Even though President Goodluck Jonathan of Nigeria and his People’s Democratic Party (PDP) are congratulating themselves on their victory in both the presidential, legislative and governorship elections held in April, the elections results give some cause for concern.
President Jonathan was able to obtain a simple majority (57 to 31 per cent) over his nearest rival, the former military head of state, General Muhammadu Buhari. Jonathan also scored enough votes in Nigeria’s 36 states to enable him scale the tricky mathematical provision which obliges the winning presidential candidate to win 25 per cent of the votes in two-thirds of the states. (In 1979, a hugely controversial court case arose over the mathematical requirement, which was then to get the sum of ‘2/3 of 19 states’.)
So this year, President Jonathan was not forced to go into a bitter second round, as it had been feared he might have to do.
Equally important, many of the international observers who watched the election declared it ‘free and fair’. In the light of the body blow delivered to the election process, by a one-week postponement, decreed at the last minute by the Independent Electoral Commission (INEC) – because it was unable to provide all the printed material needed for the election – the judgement of the international observers was quite helpful in setting Nigerians’ minds at rest.
But alas, President Jonathan’s main opponent, General Buhari, thought otherwise and declared that he believed the election had been rigged. This was enough to serve as a signal for some of his followers, especially young unemployed people, to engage in acts of brutal violence. At least 500 people were reported killed in northern Nigeria, where Buhari obtained his greatest support. Many others were injured. Internally displaced persons were estimated to number about 70,000.
The violence was particularly ferocious in Kaduna and Bauchi states, where it took on the depressingly familiar forms of Muslim versus Christian and northerner versus southerner internecine bloodletting.
But worrying as this was, even more ominous were signs that the notorious Boko Haram sect, whose attacks on Christians claimed the lives of 700 people in July 2009, was taking advantage of the post-election mayhem to renew its campaign of wantonly slaughtering people in the cause of religion. (‘Boko Haram’ means, more or less, ‘Western education and lifestyle must be eschewed.’)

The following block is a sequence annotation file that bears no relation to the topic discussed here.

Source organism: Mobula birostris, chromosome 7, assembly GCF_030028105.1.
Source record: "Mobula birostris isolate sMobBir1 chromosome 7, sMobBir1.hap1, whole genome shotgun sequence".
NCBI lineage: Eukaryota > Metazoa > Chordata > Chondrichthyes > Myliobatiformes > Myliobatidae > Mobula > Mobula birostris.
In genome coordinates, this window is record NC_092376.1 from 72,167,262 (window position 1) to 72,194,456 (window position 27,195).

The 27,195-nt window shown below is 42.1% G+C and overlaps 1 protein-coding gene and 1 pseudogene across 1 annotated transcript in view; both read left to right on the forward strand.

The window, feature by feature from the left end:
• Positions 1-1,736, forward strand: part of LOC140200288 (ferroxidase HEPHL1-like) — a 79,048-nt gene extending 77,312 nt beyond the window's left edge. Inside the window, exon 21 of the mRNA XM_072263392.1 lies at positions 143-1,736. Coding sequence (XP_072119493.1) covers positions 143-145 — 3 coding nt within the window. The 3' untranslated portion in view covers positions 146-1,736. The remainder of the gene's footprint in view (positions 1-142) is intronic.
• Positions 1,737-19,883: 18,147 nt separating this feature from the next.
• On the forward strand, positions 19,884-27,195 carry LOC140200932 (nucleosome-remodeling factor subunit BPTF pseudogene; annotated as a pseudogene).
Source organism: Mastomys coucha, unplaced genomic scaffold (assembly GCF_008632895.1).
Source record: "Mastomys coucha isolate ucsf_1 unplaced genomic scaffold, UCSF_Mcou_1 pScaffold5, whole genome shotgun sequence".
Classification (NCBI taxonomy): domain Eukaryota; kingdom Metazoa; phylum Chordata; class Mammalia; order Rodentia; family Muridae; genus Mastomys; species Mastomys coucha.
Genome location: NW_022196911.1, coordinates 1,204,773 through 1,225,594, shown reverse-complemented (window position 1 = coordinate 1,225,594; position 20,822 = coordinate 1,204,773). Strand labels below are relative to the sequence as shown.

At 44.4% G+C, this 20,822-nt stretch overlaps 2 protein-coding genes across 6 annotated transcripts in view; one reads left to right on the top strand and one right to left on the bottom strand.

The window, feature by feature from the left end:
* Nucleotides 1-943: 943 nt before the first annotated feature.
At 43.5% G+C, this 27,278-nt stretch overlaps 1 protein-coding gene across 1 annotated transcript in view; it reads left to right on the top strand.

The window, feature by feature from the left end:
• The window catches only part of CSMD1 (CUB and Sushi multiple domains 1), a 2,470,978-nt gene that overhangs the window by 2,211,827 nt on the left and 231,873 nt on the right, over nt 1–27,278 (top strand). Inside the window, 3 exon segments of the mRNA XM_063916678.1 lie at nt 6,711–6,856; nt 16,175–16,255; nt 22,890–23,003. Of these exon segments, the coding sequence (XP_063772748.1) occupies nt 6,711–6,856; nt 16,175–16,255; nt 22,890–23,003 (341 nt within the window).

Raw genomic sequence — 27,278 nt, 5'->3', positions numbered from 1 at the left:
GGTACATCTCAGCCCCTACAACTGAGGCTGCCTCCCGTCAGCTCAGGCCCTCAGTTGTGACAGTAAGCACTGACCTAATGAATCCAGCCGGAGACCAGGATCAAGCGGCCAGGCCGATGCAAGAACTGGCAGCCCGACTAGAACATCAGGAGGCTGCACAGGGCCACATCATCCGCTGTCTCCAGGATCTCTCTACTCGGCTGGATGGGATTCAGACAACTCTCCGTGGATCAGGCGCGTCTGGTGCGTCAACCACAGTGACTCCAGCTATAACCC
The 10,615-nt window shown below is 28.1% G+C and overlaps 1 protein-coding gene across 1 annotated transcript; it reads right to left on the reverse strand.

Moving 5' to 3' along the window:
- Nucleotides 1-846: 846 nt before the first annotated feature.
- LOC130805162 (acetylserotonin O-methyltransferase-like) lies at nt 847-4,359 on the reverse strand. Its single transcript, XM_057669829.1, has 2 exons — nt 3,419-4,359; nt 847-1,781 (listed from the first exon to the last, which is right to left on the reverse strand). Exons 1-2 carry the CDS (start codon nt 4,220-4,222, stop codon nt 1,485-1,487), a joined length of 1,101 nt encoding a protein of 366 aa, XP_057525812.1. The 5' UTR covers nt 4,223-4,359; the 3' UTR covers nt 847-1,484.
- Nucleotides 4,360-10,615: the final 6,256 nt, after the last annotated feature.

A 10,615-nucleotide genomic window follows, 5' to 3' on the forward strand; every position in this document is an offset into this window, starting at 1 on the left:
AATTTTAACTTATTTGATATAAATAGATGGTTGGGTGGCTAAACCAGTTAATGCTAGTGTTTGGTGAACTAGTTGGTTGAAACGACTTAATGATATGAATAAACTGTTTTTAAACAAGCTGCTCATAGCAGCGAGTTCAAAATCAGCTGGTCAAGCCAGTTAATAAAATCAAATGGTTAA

Two explosions which killed three people in Maiduguri, Borno state, on 24 April 2011, were attributed by the police to Boko Haram.
After the explosions, a statement from Boko Haram itself was received by some media houses, which warned that Boko Haram would ‘never accept any system of governance, apart from the one described by Islam, because that is the only way Muslims can be liberated’.
Boko Haram also said: ‘We are calling on Muslims all over the world, and precisely those in Nigeria, to understand that we need fairness from everybody, especially in the areas of explaining our mission, because God has commanded us in the Holy Quran to be just.
‘We want to reiterate that we are warriors who are carrying out Jihad [Holy War] in Nigeria, and our cause is based on the traditions of the Holy Prophet. We would never believe in any system of government apart from the one agreed by Islam, because we believe that it is the only way that can liberate the Muslims.
‘We do not believe in any system of government, be it traditional or orthodox. That is why we are fighting against democracy, capitalism, socialism and the rest.
‘We would not allow the Nigerian Constitution to replace the provisions of the Holy Quran; we would not allow adulterated conventional education (Boko) to replace Islamic teachings.’
Boko Haram added: ‘We do not respect the Nigerian government, because it is illegal. We will continue to fight its military and police because they are not protecting Islam.’
‘We will never accept any system of governance apart from the one described by Islam because that is the only way Muslims can be liberated,’ Boko Haram said. ‘We do not respect the Nigerian government because it is illegal. We will continue to fight its military and police because they are not protecting Islam,’ the sect concluded.
It looks, therefore, as if the Nigerian government will have to decide pretty soon whether it will attack Boko Haram on an ad hoc basis – when Boko Haram causes public harm – or go for the sect’s jugular and attempt to uproot it before its declared disrespect for the Nigerian constitution spreads and infects other disgruntled groups. There are quite a few unemployed youths – including university graduates –whose frustration could drive them into desperate actions, such as are embarked upon every now and then, by Boko Haram.
Yet if it seriously goes after Boko Haram, the Nigerian government may find itself being accused of infringing provisions of the very constitution Boko Haram says it does not respect – and thus give respectability to Boko Haram's campaign of violence.
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* Cameron Duodu is a writer and commentator.
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